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Valium Addiction, Abuse and Treatment
Valium is the brand name for diazepam, a benzodiazepine derivative used for its calming properties. Valium is most often prescribed to relieve anxiety, muscle spasms and seizures. Valium is also used to ease the difficulty caused by alcohol withdrawal symptoms.
Nicknamed “mother’s little helper” after a Rolling Stones song of the same name, Valium has only grown in popularity since the drug’s official release in the 1960s. This has sparked concern for the type of clean-cut, middle-class demographic an outside observer might not expect to house a debilitating addiction–even to a prescription.
Users of the drug refer to diazepam as Vs, Yellow Vs (5 mg), Blue Vs (10 mg), benzos or tranks (short for tranquilizers).
Valium Abuse and Addiction
As a potent drug of the benzodiazepine class, Valium is most often used by people who need help dealing with the stress of daily life. Although researchers long believed Valium addictions were based on a negative reward system rather than a positive one (people took the drug to avoid feelings of stress or despair), a study out of the Academy of Finland suggested that diazepam produces the same sense of reward in the brain as alcohol or morphine.
Valium is often abused in combination with additional prescription medications and alcohol.
Because Valium depresses the central nervous system, it is especially dangerous to combine with other anti-anxiety drugs. Most overdoses from Valium occur when the drug is mixed with other depressants.
Effects of a Valium Addiction
An addiction to Valium can progress quickly, as tolerance to benzodiazepines develops fairly rapidly. As a benzo, Valium works on neurotransmitters in the brain to slow down mental processes. It doesn’t take long for the brain to stop functioning normally without the drug.
Studies suggest continued use of Valium beyond 3 months raises the likelihood of developing an addiction. Once someone becomes physically and psychologically dependent on it, Valium is difficult to overcome.
The physical effects of this addiction include:
– Drowsiness and tiredness
– Diarrhea or constipation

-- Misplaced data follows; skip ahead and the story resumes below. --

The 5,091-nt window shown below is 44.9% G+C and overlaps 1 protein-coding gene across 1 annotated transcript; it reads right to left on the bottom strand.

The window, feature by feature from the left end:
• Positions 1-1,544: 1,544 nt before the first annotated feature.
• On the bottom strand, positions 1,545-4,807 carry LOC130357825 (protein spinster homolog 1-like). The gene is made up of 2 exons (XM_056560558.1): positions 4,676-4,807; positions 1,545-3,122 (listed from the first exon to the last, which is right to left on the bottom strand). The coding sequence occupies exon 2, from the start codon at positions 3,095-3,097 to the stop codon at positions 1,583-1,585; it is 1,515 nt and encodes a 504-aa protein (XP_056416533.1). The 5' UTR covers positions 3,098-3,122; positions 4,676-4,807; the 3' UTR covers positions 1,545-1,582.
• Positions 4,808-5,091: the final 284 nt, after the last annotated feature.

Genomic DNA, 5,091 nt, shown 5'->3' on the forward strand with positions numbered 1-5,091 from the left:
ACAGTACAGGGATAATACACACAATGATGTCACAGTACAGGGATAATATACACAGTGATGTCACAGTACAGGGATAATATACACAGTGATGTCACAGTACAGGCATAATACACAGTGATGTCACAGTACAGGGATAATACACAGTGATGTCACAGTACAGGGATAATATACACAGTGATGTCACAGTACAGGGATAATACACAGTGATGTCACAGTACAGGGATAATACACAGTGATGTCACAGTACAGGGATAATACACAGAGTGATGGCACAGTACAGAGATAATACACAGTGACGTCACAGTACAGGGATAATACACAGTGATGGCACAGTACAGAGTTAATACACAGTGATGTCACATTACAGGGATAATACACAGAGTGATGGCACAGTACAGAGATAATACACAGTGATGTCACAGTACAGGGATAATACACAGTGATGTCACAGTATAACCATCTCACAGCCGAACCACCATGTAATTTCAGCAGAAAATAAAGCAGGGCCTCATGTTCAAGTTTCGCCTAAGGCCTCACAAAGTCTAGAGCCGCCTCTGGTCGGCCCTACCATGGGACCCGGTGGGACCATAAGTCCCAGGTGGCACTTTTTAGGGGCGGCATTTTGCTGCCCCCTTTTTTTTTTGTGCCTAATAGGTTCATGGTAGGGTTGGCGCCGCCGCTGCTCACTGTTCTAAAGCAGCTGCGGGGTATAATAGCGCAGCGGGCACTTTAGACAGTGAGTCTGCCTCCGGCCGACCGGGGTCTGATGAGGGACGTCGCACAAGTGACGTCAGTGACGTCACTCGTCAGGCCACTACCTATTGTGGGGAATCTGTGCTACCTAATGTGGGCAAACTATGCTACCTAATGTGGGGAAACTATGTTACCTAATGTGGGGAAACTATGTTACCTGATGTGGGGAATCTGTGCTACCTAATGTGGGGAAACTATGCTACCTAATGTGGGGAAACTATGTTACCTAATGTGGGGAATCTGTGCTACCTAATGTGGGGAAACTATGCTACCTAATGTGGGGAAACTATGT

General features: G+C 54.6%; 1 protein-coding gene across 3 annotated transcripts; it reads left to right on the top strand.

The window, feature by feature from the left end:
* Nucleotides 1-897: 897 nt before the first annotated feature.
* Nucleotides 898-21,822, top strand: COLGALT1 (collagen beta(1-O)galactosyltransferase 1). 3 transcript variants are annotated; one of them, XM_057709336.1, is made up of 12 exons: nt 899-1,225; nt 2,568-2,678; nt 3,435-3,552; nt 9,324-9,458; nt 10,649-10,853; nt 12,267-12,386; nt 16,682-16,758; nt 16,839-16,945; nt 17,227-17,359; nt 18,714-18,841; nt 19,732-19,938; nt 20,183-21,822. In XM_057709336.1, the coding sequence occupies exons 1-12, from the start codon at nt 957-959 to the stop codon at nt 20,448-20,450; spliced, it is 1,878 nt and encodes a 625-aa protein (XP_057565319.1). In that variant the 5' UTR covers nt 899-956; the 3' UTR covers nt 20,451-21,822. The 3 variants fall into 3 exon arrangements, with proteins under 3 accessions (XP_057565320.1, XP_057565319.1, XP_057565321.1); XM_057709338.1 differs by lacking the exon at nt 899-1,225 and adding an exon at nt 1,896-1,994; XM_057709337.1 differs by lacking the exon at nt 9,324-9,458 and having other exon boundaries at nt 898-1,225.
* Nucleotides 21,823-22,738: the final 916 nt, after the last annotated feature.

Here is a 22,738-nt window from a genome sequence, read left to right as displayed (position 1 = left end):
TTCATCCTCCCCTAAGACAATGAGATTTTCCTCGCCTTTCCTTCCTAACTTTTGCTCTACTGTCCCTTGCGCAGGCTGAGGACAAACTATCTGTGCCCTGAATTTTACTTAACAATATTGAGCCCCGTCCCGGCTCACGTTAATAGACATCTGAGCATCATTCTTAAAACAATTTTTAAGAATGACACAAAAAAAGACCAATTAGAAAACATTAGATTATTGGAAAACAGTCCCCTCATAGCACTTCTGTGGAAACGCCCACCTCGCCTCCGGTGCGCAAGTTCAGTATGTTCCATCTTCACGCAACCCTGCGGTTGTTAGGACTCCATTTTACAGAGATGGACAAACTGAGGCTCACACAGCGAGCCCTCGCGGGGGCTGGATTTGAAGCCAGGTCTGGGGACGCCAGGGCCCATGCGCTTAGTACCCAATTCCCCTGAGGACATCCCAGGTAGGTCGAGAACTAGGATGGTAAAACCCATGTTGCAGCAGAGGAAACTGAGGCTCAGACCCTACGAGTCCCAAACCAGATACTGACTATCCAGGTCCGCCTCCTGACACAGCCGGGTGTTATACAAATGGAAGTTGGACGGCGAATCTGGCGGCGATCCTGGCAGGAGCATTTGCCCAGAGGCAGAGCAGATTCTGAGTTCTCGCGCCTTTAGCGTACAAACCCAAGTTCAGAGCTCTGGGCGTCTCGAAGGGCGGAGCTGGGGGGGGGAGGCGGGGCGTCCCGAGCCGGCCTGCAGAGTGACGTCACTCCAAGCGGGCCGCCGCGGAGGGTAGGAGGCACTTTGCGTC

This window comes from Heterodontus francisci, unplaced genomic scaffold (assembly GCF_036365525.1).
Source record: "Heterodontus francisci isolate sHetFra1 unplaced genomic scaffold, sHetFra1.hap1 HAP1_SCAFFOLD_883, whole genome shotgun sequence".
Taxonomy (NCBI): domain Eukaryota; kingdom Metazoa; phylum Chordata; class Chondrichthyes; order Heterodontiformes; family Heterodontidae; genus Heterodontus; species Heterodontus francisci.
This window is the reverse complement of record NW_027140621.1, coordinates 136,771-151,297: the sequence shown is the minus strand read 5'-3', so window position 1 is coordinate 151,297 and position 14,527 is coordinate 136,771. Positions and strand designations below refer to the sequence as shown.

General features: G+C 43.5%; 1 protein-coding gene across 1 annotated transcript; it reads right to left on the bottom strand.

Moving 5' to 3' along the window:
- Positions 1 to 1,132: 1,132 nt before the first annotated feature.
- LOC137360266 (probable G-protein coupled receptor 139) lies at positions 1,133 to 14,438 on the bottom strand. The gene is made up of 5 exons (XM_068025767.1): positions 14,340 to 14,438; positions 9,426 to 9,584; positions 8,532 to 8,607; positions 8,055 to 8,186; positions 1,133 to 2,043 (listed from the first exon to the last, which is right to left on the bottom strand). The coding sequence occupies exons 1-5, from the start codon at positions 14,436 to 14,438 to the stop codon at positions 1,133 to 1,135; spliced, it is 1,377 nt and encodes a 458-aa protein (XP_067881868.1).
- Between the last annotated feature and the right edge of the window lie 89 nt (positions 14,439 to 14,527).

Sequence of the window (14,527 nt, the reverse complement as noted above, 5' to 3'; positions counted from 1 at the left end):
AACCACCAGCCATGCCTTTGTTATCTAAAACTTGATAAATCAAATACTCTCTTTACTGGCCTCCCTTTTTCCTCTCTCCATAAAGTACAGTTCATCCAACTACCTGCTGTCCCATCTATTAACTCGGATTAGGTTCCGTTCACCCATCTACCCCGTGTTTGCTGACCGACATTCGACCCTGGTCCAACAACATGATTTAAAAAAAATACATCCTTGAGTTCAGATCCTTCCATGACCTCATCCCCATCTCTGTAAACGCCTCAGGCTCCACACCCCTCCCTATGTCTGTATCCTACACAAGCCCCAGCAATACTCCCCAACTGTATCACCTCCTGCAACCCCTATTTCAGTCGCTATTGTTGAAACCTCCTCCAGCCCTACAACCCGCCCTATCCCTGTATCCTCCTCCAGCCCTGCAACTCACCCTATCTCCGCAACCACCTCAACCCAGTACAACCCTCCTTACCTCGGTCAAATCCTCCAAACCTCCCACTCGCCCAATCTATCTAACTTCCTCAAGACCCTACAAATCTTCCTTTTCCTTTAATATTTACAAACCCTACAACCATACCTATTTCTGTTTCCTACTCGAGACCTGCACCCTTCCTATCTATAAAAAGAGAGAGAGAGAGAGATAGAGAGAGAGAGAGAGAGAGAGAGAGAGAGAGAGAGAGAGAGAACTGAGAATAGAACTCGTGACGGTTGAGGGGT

– Difficulty urinating or frequent urination
– Blurred vision
– Skin rash
– Irregular heartbeat
Admissions for benzo treatment (including valium) tripled between 1998 and 2008, while overall treatment increased only 11%.
95% of all benzo and Valium ER and treatment admissions reported another substance as well.
Over 60 million prescriptions for Valium are written each year, among the most prescribed drugs.
“Mother’s Little Helper”—Valium and Pop Culture
The Rolling Stones released their hit song “Mother’s Little Helper” in 1966 lamenting the pangs of growing older. It resonated with a generation that came to view the little yellow (or blue) pills as a quick fix to turbulent lives.
Approved by the FDA in 1963, Valium was cultivated in a decade known for recreational psychoactives. It presented itself as a safe alternative to the freewheeling consumption of street and designer drugs of the age. Bolstered by an aggressive advertising campaign targeting the middle-aged and middle-class, diazepam became the drug of moderation. It was created to help hard-working people deal with the stresses of everyday life.
When Vogue ran a cautionary article in 1975, its message was clear: Valium isn’t as safe as you think, and could be more addictive than heroin. The Justice Department designated Valium as a Schedule IV drug, tightening regulations on its distribution. Still, scripts were written in the millions.
Valium became the first prescription drug to net more than $1 billion. Betty Ford opened one of the most renowned treatment centers after coming clean about her own struggle with the powerful drug (alongside alcohol). Today, the estimated number of benzodiazepine addictions run in the millions.
Diazepam (Valium) stays in the body for a long time meaning treatment can be difficult. Withdrawal from Valium is extremely uncomfortable and potentially deadly if attempted without a doctor. Many doctors recommend a taper-down method of detoxification. During detox, the physician will create a strict schedule to wean the addict’s body off of the drug.
Some withdrawal effects include:
– Muscle cramps
Depending on the severity and length of the addiction, detox can take anywhere from a few weeks to several months. Most successful treatment plans require inpatient therapy (a closed environment free of distractions and temptations) or outpatient treatments, including support groups and ongoing group or individual therapy. Recovery is a long road, but as many former addicts will attest, worth every step.
You can overcome your Valium addiction. Get in touch with someone who can help you get the treatment you deserve to overcome this addiction.